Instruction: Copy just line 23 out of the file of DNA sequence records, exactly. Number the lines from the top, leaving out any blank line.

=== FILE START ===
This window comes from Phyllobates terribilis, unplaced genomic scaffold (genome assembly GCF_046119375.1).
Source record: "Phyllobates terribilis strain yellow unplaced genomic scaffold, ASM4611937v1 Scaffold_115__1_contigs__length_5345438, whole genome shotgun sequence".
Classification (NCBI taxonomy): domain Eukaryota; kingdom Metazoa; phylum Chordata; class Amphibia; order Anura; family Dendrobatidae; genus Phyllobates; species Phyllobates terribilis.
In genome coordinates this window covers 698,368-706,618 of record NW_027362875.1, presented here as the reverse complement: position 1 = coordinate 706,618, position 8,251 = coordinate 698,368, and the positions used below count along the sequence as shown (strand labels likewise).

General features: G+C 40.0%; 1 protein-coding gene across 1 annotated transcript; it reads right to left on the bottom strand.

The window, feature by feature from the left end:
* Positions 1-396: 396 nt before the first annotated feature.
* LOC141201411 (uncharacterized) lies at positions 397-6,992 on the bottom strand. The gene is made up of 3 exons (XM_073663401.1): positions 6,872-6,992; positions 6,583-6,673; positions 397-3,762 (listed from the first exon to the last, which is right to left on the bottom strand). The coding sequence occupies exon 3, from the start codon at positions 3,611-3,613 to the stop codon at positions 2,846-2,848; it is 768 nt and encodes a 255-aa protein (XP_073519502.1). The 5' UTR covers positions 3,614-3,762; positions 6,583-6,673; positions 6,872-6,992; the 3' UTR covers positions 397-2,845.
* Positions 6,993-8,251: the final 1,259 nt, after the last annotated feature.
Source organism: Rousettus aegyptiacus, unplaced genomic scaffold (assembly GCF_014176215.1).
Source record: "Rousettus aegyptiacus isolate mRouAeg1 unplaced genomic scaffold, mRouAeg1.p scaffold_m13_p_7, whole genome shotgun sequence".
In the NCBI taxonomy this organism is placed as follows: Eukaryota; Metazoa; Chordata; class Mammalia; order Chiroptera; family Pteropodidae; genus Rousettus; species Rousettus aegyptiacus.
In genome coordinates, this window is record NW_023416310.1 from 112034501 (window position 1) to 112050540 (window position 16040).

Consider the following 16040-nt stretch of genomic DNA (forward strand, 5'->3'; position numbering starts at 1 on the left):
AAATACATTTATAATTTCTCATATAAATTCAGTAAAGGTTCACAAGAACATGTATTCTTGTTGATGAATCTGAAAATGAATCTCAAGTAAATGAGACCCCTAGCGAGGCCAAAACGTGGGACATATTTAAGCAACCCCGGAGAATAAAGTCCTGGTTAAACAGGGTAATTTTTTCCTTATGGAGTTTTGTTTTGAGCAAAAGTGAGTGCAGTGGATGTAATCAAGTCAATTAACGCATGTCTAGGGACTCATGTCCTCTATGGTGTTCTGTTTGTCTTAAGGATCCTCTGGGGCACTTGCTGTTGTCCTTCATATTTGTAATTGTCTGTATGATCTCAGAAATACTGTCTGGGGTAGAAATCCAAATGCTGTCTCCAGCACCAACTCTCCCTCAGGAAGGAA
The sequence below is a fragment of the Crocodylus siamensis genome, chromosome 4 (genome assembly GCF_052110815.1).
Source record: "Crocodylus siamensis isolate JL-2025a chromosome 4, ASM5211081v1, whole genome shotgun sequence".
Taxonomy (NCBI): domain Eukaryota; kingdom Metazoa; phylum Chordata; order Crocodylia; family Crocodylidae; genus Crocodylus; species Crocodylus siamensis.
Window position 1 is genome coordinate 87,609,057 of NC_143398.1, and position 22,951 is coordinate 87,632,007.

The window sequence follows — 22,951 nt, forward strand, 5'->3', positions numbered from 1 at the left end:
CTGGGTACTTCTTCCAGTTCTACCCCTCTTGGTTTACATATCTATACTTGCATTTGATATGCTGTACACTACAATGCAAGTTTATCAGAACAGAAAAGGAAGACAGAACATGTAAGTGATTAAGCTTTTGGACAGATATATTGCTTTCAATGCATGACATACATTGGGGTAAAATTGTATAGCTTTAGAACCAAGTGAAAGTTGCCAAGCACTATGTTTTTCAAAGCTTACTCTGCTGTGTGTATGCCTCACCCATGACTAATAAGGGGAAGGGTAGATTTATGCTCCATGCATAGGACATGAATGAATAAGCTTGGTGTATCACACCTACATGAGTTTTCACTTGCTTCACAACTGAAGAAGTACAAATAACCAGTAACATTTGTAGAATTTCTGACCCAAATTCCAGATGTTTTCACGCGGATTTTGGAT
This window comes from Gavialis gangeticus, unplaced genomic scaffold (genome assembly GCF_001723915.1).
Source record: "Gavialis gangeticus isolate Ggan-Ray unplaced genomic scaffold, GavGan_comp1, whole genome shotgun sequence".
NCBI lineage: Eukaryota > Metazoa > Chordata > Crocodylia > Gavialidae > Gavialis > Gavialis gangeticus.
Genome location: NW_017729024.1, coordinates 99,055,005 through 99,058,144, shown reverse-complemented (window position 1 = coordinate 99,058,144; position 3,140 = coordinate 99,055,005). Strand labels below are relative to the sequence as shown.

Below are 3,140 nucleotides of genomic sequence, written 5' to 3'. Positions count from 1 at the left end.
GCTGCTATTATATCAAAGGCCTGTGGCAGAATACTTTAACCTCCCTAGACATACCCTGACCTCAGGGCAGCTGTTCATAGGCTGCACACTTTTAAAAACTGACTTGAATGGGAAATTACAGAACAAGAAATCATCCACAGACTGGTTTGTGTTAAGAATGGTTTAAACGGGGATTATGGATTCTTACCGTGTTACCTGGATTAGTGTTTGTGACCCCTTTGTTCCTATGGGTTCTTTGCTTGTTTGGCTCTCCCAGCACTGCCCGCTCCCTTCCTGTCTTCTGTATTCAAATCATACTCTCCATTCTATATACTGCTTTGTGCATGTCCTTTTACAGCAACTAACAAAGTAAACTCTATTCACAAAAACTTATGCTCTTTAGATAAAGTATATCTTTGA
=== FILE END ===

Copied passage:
Source record: "Gavialis gangeticus isolate Ggan-Ray unplaced genomic scaffold, GavGan_comp1, whole genome shotgun sequence".